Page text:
Confession- I did not technically read this book. When I went to pick it up from the library, I was presented with the audio CD’s instead of the book.Confession- I did not technically read this book. When I went to pick it up from the library, I was presented with the audio CD’s instead of the book. Normally this would bother me (because I comprehend material better when I physically have it in front of me verses it being told to me), but I was going on a trip to Washington DC and needed something to listen to on the Metro.
I normally stay away from books like this, but I watched Mimi Alford’s interview on TV a month or two ago and was intrigued. The book is told from her point of view and follows her journey from first arriving to Washington in 1962 to her current life, and everything in between. To me, it seemed like an honest account of what happened between her and the President. Of course there is no way of truly verifying the facts, but I did not feel like she was making up facts or anything.
The book was not as salacious as I expected, but I preferred this. I would not say that I sympathized with Alford, but I also did not resent her. It seems like she was a naive, young woman who got caught up in the moment. JFK is known throughout history as a womanizer and charmer and Alford was one of his “targets.” I could understand how she became enamored with him.
Overall, a quick read (or listen: it was about 6.5 hours on tape). If you are interested in the JFK presidency or books like this, read it. If not, pass on it....more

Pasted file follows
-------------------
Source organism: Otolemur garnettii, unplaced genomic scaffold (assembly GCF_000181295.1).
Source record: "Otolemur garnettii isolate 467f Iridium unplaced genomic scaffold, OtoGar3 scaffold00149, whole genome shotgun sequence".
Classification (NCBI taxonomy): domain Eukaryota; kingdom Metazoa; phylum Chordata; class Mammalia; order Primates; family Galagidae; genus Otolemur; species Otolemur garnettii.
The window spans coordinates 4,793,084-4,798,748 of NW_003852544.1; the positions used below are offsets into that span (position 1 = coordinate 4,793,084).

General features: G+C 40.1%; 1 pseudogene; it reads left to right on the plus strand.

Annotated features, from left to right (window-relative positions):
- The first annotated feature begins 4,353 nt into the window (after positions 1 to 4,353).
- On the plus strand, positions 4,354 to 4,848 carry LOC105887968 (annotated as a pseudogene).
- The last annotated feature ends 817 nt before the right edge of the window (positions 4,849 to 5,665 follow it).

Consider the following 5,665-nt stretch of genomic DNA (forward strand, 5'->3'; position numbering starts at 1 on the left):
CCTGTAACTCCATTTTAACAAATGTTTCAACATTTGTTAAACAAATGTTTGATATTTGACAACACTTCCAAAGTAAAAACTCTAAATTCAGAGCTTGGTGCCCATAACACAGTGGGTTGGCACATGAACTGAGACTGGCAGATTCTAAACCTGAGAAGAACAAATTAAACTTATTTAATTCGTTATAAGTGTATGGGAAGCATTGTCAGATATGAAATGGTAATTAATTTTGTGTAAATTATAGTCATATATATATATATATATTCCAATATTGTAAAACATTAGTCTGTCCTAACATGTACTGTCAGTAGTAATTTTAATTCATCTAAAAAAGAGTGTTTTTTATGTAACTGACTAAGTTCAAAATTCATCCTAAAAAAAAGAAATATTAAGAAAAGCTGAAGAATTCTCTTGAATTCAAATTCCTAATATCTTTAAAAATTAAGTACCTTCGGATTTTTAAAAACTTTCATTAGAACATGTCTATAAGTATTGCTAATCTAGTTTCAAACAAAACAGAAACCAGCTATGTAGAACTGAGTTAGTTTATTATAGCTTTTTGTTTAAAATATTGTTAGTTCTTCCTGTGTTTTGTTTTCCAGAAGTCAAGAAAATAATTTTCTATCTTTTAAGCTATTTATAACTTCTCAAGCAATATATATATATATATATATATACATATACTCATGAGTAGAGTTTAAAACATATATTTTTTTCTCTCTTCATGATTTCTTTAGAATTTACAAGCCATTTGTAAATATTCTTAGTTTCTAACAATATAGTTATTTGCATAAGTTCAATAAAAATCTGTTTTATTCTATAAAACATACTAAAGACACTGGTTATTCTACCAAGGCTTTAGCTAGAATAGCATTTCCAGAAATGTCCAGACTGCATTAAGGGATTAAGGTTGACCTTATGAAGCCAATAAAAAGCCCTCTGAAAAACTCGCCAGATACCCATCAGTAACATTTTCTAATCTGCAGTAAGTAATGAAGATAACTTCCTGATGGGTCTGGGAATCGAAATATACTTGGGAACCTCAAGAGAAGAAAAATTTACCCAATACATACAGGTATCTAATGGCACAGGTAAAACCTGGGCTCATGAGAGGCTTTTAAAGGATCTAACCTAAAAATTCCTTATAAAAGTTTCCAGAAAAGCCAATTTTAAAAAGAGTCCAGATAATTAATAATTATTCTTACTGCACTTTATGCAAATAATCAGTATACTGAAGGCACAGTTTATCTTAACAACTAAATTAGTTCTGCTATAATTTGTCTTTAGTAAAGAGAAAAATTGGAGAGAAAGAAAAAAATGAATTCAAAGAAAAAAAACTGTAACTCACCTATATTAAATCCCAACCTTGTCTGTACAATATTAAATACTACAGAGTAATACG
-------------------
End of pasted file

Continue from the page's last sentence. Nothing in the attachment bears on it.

**spoiler alert** First- Do NOT read the author forward. It completely gives away the ending! Luckily I read it when I was half-asleep when I read it**spoiler alert** First- Do NOT read the author forward. It completely gives away the ending! Luckily I read it when I was half-asleep when I read it and actually forgot the ending.
I normally do not like Stephen King. His books do not interest me and sometimes, a bit horrifying. However, I could not put this book down! I brought this book with me to Washington DC and when I was not listening to Once Upon A Secret, I was reading this. The book moves very quickly and I was completely drawn in from the start. There are definitely some gruesome and vivid scenes that are still in my mind (a month later).
Ben Richards is a man out of work and trying to support his wife and daughter. When his daughter gets sick, Richards becomes a contestant on the most intense shows the Network Games produced. The concept is simple, run away and stay alive. For every hour you survive, you add $100 to your pot. If you survive 30 days, you win $1 billion New Dollars. However, there is a bounty on Ben’s head and anyone who finds him, receives a cash reward, and Ben is immediately killed. Ben is given a 12-hour head start, $4,800, and a pocket video camera he must use to send messages twice a day to the Network for broadcasting that evening.
Ben travels all across the United States, changing disguises and enlisting other individuals to help him survive. He car-jacks Amelia Williams, holds her hostage to get his demands met. The ending is shocking and disturbing (I won’t spoil it), but it definitely is memorable. However, let’s just say it was not the best book to read while flying in an airplane (as I was doing when I finished).